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What is the USPTO and Its Responsibilities?

The United States Patent and Trademark Office (USPTO) is the federal agency responsible for granting patents, registering trademarks, and licensing intellectual property rights. Understanding how the USPTO works is critical for businesses that rely on their intellectual properties and their protections. IP protections ensure that their products are properly protected from being stolen, copied, or used without permission.


If you don’t know who or what the USPTO is, let the intellectual property attorneys at Emerson Thomson Bennett explain in this and various other blogs.

Responsibilities of the USPTO

USPTO responsibilities include several different duties to maintain and manage intellectual properties in the United States. In addition to these core duties, the USPTO also assists inventors in obtaining foreign patents on their inventions. In the pursuit of these endeavors, they complete their responsibilities through:

  1. Patent Issuance: The USPTO examines past and current patent applications to grant new patents to inventors who meet certain criteria for novelty, usefulness, and non-obviousness. This ensures that the inventor has the exclusive right to profit from their invention for a certain period without violating the exclusive rights of other inventors.

  2. Trademark Registration: The USPTO also oversees the registration of trademarks. Trademarks are unique symbols, names, or phrases used by businesses to distinguish their goods or services from others in the marketplace.

  3. Maintaining Patent and Trademark Databases: The USPTO maintains comprehensive databases of all issued patents and registered trademarks. These databases are accessible to the public. This allows individuals and businesses to conduct searches to avoid infringement and to determine the availability of a potential trademark.

  4. Providing Information and Support: The USPTO provides information and support to inventors, entrepreneurs, and businesses regarding intellectual property rights (IPR). This includes education about the patent and trademark process, as well as guidance on how to protect and enforce their intellectual property protections.

  5. Policy Development and Advocacy: The USPTO plays a role in shaping national and international intellectual property policy. It provides advice to the President, the Secretary of Commerce, and U.S. government agencies on intellectual property policy and enforcement as necessary.

  6. Dispute Resolution: The USPTO's Patent Trial and Appeal Board (PTAB) and the Trademark Trial and Appeal Board (TTAB) handle disputes over patent validity and trademark registration. These boards are needed when a patent or trademark’s credibility is challenged or their IP protection denial is appealed.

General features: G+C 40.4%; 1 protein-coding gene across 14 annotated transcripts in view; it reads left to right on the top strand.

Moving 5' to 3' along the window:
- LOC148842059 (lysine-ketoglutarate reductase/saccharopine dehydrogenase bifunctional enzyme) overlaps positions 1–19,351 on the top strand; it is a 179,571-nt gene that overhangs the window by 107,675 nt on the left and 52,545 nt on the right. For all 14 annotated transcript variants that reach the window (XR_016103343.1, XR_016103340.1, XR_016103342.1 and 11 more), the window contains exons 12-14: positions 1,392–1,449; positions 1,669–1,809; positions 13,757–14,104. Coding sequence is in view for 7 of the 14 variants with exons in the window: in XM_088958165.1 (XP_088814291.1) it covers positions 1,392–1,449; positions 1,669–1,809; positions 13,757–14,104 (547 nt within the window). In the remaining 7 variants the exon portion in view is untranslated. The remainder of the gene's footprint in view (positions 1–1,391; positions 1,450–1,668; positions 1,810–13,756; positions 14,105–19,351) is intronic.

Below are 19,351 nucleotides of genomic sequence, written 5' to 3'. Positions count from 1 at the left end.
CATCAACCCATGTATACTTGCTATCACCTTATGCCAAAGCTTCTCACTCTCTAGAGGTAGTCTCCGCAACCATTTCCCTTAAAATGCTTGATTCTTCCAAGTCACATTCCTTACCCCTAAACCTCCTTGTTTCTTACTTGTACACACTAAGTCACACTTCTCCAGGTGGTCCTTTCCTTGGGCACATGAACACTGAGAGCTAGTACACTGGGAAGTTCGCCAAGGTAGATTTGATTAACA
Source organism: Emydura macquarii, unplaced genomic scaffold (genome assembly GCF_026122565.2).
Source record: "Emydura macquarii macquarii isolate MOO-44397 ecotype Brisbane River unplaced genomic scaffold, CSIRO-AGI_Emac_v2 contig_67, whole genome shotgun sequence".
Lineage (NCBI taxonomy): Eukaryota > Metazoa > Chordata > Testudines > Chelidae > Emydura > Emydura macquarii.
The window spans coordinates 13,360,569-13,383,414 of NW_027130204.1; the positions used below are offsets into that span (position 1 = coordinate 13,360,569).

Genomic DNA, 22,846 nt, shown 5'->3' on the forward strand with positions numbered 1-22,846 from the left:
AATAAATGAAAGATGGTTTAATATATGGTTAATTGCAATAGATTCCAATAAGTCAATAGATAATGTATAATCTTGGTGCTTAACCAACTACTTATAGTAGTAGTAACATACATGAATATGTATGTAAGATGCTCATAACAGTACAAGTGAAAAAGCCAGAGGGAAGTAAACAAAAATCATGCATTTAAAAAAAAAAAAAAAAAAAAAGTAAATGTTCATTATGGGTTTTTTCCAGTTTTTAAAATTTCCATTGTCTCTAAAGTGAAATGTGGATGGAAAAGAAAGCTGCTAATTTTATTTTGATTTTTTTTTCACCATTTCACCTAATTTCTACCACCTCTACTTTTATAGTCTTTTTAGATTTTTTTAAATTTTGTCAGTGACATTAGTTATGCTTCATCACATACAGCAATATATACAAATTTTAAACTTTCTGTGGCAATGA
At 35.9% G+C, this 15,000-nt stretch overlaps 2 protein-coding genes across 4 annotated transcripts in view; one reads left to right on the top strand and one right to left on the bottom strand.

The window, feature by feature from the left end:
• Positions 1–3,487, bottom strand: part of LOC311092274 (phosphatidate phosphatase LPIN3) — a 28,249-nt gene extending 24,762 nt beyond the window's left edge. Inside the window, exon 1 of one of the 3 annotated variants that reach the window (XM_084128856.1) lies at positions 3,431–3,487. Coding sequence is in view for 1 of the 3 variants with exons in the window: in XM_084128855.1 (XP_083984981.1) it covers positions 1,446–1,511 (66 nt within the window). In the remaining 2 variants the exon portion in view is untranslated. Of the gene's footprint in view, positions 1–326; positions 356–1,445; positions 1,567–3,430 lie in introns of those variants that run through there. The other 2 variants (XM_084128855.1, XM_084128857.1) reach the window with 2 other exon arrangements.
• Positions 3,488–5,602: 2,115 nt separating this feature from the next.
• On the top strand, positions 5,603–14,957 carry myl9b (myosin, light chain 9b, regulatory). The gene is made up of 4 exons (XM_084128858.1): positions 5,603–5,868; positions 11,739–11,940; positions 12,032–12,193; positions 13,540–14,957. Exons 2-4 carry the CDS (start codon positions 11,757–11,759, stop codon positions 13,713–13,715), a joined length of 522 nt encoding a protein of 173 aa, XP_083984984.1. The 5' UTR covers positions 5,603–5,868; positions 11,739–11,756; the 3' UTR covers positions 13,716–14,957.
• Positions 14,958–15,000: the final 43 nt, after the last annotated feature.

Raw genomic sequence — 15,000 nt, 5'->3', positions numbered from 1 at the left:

The Importance of the USPTO

The United States Patent and Trademark Office (USPTO) plays a pivotal role in promoting innovation, competitiveness, and economic growth. Here's why it is important:

  1. Protection of Intellectual Property: Without the USPTO to enforce IP protections, the protections don’t mean anything.

  2. Self-Sustaining Structure: The USPTO operates solely on fees collected from its users, not taxpayer dollars. This means that the organization is not a financial burden on the average person since it can support itself. This means that its operating structure is rather unique among federal agencies.

  3. Education and Outreach: The USPTO focuses on meeting the needs of businesses and IP owners with a strong emphasis on education and outreach. This helps inventors, businesses, and the general public understand the value of intellectual property rights.

  4. Partnerships for Advancement: The USPTO collaborates with other organizations to promote advancements in technology. For instance, it has a work-sharing program with the National Oceanic and Atmospheric Administration (NOAA) to provide intellectual property training for its scientific workforce and support technological partnerships.

All Business Owners Should Be Familiar With the USPTO

A basic understanding of the USPTO is important for businesses that rely on their own IP. Having IP protection can help businesses and inventors protect their products and services.


For example, patenting an invention can provide exclusive legal rights to produce and sell the invention. Without proper protection, businesses may find themselves unable to stop competitors from copying their products or services.

Contact the IP Protection Attorneys at Emerson Thomson Bennett

When in doubt, contact intellectual property attorneys you can trust. We can work with you to ensure the USPTO is taking the proper steps to record and protect your products. With the right information and resources, you can rest assured that your inventions and branding will be properly protected from infringement. Contact us today for more information and help.

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